Sealing these types of penetrations is an interesting problem. I've been toying with different ideas for handling vents and fresh air circulation, automated closures and so forth. I guess the R-value hit won't be significant, though it looks like the air sealing of a lot of these dog doors doesn't hold up over time. Not a lot of engineering effort going into them, not the kind of robustness I've seen in defense contracting. I'm tempted to organize a crack team of engineers that would focus on nailing the hell out of simple products, one after another. So start with something like the perfect bucket or gate latch (Home Depot actually launched a sort of perfect bucket commissioned by a similar effort, but I don't think they sell it anymore), and just knock everything out of the park by bringing humanity's accrued capabilities at this stage in history to solving all these problems that the market has so far done poorly with.

      1. Expert Member
        MALCOLM TAYLOR | | #7


        "I'm tempted to organize a crack team of engineers that would focus on nailing the hell out of simple products, one after another ... and just knock everything out of the park by bringing humanity's accrued capabilities at this stage in history to solving all these problems that the market has so far done poorly with."

        The hubris in this post is just stunning.

  2. jberger | | #4

    I'll share my experience, but it is probably not directly relatable to your installation.
    We have a couple of large dogs and 2 cats, so we dedicated a basement room with exterior door as their space.
    They are free to come and go during the day, but we lock them in the room at night.
    The house came with a petsafe flap installed in the exterior door of the room.

    After we moved in, I replaced the flap with the "extreme" version that has a set of magnets that help hold the flap in the closed position. One of our labs likes to eat everything, so he usually consumes one flap a year.

    The flap doesn't seem to change the airflow thought the opening by much, if at all, when it's windy outside. But it does help keep the humidity lower during the summer and a bit warmer in the winter. On cold nights, I stick a 1" piece of foam between the flap and the plastic panel and that makes a much bigger difference.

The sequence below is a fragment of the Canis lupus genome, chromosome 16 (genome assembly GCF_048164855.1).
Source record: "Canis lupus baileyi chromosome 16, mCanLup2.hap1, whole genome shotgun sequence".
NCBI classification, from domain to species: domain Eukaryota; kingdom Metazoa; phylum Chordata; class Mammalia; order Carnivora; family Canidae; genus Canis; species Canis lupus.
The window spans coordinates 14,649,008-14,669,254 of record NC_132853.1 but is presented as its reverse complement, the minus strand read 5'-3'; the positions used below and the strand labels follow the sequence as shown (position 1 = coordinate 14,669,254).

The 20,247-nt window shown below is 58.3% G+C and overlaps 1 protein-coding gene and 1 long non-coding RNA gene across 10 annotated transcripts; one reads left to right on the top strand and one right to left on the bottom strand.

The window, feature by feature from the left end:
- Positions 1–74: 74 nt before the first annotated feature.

The amount of dust and dirt that comes in through the petsafe door is staggering. I ended up air sealing the room itself from the rest of the house to keep the dust and humidity in check.

    We are replacing the entire exterior door as part of a renovation, and I'm leaning toward the freedom pet door. It looks like it is engineered to work much better than the petsafe unit and it's cheap enough to replace the flap when one of the dogs makes it a chew toy.

  3. andy_ | | #5

    When I converted our detached two car garage into a work studio with some expensive equipment inside, I had all the same concerns:
    1. A dog that can't decide if it wants to be inside or outside for more than a few minutes.
    2. A dog that is big enough to need a door that a person could squeeze through.
    3. Air sealing.
    4. Security
    My solution was to use a standard dog door flap on the outside, but to build a 1.5" thick solid door inside with a deadbolt so that it can be easily closed and secured when we're not in the office. Couldn't be more simple really. Two pieces of 3/4" plywood glued together, a couple of hinges, a deadbolt, some weatherstripping, and a little trim. If you've ever hung a replacement door slab then you have all the skills needed to do this.

  4. Expert Member
    Deleted | | #6